Methods for Prioritizing Surrogate Desired Health Outcomes for Patients

Very little research has been done to know which health outcomes are most important to a surrogate (i.e., caregiver) who is responsible for the patient’s healthcare decisions. Youth with developmental disabilities (e.g., autism) and a co-existing psychiatric illness is one such patient population for which we know very little. These youth experience severe aggressive behavior that can be devastating to many aspects of their families’ and their own lives. The medications to manage aggression have serious health risks, and so surrogates are faced with difficult decisions about how to best care for these youth. Research is needed to identify the outcomes of treatment that are most important to surrogates so they can select the best treatment option for their patient.

The study is funded through a contract from the Patient Centered Outcomes Research Institute (PCORI). The objectives are to 1) learn what outcomes are important to surrogate caregivers in managing aggression; 2) identify how surrogate caregivers prioritize outcomes, and 3) use this information to help surrogate caregivers choose the best treatment option for the patient in their care. If you would like to learn more about this study (see study flyer) or contact send an email to


CHIPRA Quality Demonstration Grant

This research is a collaboration with the Maryland Mental Hygiene Administration and colleagues at the University Of Maryland School Of Social Work.  The focus of this research is to evaluate care management entities, as a behavioral health model for high risk kids, with respect to the impact this care delivery system has on psychotropic medication use.  The specific focus of this research is to investigate whether youth served by care management entities have lower use of psychotropic medication, less polypharmacy, and more continuity of mental health services as compared with youth who are not served by the care management entity.  Another aspect of this research involved surveying state Medicaid agencies in all 50 states and the District of Columbia to assess the programs that have been implemented to monitor psychotropic use among children and adolescents.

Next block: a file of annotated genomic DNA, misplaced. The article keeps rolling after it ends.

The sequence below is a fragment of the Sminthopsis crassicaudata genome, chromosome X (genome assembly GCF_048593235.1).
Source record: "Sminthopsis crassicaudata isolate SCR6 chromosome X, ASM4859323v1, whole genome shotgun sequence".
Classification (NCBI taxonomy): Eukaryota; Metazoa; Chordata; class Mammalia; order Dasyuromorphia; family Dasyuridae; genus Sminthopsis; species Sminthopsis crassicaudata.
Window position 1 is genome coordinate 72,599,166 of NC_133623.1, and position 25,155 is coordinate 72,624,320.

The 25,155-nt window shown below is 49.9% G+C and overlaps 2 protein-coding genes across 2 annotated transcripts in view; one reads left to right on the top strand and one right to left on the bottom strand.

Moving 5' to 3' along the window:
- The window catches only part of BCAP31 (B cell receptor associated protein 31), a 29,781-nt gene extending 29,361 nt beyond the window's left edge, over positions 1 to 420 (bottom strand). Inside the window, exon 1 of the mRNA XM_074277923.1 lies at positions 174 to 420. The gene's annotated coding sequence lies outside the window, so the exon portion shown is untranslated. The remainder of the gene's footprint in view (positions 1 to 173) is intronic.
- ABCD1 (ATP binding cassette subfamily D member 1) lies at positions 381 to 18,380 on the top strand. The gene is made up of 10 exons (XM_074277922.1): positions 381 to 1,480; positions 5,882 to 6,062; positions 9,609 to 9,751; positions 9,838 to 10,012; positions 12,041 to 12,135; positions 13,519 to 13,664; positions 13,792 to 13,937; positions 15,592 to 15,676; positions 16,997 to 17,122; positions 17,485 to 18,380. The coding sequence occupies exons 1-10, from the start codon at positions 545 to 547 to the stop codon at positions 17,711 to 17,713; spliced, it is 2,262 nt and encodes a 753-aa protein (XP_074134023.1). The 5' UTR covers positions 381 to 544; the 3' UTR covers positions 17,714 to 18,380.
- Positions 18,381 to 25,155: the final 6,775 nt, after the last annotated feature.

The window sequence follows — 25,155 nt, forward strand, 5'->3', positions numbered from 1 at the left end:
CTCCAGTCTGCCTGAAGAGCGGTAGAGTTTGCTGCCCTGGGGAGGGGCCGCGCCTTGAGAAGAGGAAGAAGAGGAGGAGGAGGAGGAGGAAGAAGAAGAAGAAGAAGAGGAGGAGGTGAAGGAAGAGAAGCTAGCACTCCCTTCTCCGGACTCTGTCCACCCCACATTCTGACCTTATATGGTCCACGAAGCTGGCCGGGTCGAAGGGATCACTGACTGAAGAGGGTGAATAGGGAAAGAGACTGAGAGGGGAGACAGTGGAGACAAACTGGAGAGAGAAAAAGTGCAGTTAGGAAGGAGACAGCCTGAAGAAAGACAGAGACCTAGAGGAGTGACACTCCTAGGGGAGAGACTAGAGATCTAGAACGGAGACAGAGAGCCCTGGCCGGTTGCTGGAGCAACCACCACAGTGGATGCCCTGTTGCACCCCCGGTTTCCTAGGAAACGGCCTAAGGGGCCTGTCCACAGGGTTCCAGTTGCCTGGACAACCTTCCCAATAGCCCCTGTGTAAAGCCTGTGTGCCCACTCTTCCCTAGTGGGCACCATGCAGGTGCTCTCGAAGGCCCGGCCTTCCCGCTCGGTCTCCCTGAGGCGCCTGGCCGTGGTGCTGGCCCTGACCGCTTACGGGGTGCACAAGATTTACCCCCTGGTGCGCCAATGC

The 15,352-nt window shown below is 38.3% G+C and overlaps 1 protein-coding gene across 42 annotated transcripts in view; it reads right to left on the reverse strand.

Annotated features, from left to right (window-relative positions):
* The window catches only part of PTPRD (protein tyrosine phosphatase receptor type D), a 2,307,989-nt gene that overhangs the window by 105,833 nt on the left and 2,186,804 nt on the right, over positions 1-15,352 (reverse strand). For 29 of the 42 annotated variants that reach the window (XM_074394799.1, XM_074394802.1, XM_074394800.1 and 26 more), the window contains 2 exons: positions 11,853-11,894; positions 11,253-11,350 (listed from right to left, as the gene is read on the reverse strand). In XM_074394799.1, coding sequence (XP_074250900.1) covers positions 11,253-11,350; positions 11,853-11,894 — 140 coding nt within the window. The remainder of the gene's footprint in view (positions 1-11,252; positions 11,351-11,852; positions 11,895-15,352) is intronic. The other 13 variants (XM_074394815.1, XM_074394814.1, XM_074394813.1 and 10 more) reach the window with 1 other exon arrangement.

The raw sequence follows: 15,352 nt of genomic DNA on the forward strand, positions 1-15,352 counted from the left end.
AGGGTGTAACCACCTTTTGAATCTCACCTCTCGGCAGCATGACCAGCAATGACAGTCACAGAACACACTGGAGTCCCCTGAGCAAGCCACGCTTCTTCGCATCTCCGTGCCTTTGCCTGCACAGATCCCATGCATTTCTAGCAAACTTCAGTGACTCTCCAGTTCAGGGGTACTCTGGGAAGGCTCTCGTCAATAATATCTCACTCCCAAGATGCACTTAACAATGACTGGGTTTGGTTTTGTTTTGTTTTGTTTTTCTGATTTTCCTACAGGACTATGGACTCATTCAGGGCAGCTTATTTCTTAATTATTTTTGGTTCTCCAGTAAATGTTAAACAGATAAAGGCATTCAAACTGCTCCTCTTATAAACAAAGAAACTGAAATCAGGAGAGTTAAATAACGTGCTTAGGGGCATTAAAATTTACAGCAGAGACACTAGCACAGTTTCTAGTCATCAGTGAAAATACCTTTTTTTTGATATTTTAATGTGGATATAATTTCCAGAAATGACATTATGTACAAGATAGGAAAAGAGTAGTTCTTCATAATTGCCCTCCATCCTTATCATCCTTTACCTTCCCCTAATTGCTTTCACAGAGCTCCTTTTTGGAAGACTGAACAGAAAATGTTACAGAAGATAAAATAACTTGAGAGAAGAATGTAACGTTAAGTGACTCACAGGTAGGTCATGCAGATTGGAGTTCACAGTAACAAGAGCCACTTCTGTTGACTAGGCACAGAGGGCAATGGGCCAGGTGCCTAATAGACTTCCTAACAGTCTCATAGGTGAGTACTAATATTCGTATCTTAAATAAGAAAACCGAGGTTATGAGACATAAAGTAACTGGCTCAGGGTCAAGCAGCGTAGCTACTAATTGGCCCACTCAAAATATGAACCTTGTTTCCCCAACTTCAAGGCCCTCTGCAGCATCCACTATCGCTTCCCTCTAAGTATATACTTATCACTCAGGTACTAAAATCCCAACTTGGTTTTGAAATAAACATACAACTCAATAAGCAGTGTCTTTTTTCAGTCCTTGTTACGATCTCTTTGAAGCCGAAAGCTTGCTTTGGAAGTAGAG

Methods for Selecting Comparator Interventions for Caregivers of Adults with Alzheimer’s Disease or Related Dementia

The current healthcare system is ill equipped with regard to access, quality, and outcomes for the most vulnerable patients in our healthcare system, such as e elderly with cognitive impairments.  These patients rely on surrogates for all healthcare decision, and so it follows that a patient-centered approach to improve the system requires input from surrogates. However, patient-centered outcomes research (PCOR) has not focused on surrogate decision-making.  Thus, PCOR based on the patients themselves may not generalize when a surrogate is making decisions for the patient.  The goal of this research is to enhance the PATIENTS infrastructure by developing a paradigm, specific to surrogates, for selecting among comparator interventions.  Acknowledging that more than one person can be in the role of surrogate decision-maker, i.e., spouse or children of a person with Alzheimer’s disease or a related dementia, in this proposal surrogate refers to the person with legal authority to make healthcare decisions for the individual in their care.

The study is funded by the Agency for Healthcare Research and Quality (AHRQ) to engage adult caregivers to learn what types of treatments and outcomes are most important to you in making health care decisions for the person in their care.  Eligible participants are an adult who
1.Is the primary caregiver (or surrogate) of a person diagnosed with Alzheimer’s Disease or a Related Dementia (ADRD) and 2.Has legal authority over health care decisions for this person. If you would like to learn more about this study (see study brochure) or contact send an email to


Family Voice Study

As a co-Investigator on this study funded by the Patient Centered Outcomes Research Institute (PCORI), this study engages family navigators in helping caregivers access mental health services for their child.  A goal of this work is to develop a family navigator training manual that can be disseminated throughout the state and nationally.